"There are (says he) certain Men crept in unawares, who were before of old ordained to this Condemnation, ungodly Men, turning the Face of God into Lasciviousness, and denying the only Lord God, and our Lord Jesus Christ. I will therefore put you in Remembrance, though you once knew this, how that the Lord having saved the People out of the Land of Egypt, afterwards destroyed them that believed not. And the Angels which kept not their first Estate, but left, &c. he hath reserved in everlasting Chains, &c. – Even as Sodom and Gomorrah and the Cities about them, in like Manner giving themselves over to Fornication*, and going after strange Flesh, &c."
                              I am, Sir, your's, &c.
                                                  C. B.
* Idolatry is frequently represented in Scripture as a spiritual Kind of Uncleanness, and metaphorically stiled Fornication.
                                                  (St. James's Chronicle)

30 January – 1 February 1766

To the Printer of The S. J. CHRONICLE.
I HAVE with great Care and Attention read the eighteenth and nineteenth Chapters of Genesis; but cannot agree with your Correspondent C.B. in believing that Idolatry was the Cause of the Destruction of Sodom, and not the Vice which from that City takes its Name. Instead of proving any thing from those Chapters he seems to ground his Asseretion chiefly on the Unreasonableness of supposing, that the Men of the City, old and young, should compass the House of Lot in order to commit that Sin upon the Angels. But in Answer to this, is it not expressly said, in the nineteenth Chapter, for what Purpose they did want them? not to destroy them: Bring them out unto us, say they, that we may know them. And nothing can, I think, be more absurd thab that Lot, to preserve the Laws of Hospitality involate, should offer his Daughters for one Purpose, when he knew the Men demanded his Guests for another: Besides, how does it appear, that the Men of the City knew what C.B. suppposes, that the Guests of Lot were Angels sent from God? it rather seems that he himself did not know them to be so till afterwards.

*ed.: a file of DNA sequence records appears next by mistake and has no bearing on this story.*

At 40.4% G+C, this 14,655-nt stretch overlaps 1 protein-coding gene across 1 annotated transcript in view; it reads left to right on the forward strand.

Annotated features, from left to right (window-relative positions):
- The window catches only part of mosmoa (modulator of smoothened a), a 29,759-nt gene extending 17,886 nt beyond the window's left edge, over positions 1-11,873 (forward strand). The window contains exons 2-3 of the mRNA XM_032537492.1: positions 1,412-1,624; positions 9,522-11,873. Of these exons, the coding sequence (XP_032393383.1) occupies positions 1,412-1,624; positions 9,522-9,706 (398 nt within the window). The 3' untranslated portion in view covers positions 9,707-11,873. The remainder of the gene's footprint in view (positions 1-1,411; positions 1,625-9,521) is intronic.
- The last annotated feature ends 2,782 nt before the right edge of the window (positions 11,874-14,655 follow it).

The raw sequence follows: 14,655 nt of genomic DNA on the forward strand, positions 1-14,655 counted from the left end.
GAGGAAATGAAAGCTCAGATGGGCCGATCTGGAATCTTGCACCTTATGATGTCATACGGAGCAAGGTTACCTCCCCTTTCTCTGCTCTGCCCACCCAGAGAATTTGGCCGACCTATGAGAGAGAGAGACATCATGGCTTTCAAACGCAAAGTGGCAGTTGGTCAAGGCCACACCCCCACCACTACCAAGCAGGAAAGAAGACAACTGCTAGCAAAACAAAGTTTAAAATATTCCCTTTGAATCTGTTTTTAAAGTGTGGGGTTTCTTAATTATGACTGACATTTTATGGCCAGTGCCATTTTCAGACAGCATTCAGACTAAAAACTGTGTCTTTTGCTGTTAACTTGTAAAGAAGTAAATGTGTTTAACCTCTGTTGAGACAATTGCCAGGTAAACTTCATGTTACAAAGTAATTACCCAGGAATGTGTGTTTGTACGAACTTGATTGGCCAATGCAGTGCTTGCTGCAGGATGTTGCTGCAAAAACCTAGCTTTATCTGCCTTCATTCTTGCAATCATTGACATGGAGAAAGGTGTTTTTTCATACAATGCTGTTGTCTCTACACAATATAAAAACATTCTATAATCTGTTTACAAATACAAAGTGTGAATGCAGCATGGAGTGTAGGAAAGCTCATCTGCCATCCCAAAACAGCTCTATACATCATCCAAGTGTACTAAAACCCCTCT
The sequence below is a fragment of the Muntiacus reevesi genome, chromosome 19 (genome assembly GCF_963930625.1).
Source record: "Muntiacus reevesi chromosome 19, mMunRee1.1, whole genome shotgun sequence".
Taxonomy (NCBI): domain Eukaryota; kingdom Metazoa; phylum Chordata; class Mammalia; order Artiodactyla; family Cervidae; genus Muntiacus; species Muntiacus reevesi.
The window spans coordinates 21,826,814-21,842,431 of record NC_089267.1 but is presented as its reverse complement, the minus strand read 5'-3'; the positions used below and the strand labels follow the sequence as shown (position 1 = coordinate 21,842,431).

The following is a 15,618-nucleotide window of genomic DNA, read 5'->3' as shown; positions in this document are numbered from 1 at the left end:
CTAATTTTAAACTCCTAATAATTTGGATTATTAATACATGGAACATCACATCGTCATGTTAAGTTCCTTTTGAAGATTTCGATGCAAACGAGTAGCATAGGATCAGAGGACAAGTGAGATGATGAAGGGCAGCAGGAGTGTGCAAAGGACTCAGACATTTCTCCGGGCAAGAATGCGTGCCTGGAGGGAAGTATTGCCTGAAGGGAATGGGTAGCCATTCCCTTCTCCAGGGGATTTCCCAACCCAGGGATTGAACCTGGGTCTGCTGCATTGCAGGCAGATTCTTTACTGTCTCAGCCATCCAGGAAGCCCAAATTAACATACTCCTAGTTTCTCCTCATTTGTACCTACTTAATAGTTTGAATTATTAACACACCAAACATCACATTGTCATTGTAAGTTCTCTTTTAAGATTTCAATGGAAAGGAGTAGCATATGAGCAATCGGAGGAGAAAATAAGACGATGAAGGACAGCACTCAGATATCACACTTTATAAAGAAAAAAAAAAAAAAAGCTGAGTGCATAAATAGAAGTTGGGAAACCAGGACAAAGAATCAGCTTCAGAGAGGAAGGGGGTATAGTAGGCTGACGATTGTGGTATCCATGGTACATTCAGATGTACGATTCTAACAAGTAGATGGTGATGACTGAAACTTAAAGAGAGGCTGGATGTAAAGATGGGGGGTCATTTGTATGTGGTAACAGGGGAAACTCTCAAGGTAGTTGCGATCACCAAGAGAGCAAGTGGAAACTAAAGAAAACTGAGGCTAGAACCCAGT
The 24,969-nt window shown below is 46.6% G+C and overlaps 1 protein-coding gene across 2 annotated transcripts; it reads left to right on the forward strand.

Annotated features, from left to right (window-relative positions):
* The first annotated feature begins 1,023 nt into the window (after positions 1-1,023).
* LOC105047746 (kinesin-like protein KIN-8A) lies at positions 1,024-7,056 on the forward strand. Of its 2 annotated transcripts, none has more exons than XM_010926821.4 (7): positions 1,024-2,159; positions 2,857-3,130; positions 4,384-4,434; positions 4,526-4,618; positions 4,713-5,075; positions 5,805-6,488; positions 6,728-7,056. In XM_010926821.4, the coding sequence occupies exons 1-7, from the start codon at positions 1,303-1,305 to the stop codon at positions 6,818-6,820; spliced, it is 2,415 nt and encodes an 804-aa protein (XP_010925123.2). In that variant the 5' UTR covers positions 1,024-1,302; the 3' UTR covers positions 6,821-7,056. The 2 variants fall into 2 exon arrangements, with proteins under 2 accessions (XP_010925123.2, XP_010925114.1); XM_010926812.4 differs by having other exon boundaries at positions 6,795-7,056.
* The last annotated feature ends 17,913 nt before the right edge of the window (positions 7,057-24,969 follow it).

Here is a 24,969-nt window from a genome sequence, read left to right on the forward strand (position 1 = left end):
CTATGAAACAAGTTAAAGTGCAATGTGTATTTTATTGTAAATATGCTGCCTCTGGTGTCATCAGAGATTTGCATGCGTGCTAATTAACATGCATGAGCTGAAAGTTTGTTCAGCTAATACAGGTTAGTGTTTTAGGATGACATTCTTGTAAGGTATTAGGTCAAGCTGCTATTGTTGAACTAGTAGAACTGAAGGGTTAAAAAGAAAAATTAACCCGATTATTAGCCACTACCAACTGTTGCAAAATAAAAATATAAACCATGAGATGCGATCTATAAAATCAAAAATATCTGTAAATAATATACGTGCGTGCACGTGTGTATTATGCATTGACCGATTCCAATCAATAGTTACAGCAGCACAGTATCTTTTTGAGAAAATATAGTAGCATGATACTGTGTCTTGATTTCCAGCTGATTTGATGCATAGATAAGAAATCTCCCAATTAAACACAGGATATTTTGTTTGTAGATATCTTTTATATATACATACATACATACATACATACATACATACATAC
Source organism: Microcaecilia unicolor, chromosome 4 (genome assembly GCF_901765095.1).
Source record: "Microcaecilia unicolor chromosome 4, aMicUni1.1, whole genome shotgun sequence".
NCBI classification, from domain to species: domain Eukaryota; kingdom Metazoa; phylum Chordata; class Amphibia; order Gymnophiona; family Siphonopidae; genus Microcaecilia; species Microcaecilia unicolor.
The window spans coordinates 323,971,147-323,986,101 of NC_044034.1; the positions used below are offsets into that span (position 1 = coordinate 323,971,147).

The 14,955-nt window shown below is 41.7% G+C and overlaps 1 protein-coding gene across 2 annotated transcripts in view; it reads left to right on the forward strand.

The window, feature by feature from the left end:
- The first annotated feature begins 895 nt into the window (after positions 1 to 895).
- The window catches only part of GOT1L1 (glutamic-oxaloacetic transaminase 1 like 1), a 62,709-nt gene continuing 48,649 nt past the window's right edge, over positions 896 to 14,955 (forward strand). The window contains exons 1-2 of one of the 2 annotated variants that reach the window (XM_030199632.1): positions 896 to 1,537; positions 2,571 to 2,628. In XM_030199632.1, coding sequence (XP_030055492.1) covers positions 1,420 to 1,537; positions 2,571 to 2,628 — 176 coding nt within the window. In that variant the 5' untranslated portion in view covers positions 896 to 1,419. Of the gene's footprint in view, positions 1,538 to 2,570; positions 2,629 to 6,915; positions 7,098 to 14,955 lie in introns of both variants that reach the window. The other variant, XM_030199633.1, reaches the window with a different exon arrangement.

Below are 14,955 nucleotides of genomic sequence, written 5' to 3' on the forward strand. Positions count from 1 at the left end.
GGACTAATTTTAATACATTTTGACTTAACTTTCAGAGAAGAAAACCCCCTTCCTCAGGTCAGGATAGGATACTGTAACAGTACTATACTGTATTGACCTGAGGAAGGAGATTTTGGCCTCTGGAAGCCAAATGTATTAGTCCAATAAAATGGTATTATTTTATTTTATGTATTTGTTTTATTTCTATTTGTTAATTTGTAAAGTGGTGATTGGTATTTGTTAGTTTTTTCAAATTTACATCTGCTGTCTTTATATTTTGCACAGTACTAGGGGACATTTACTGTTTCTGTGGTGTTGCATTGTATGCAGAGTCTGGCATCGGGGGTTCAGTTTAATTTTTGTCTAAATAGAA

As to the Number for which Abraham interceded, I cannot, I own, see why it is more reasonable to believe there should not be ten Persons in the Place untainted with that Vice, than with the Sin of Idolatry.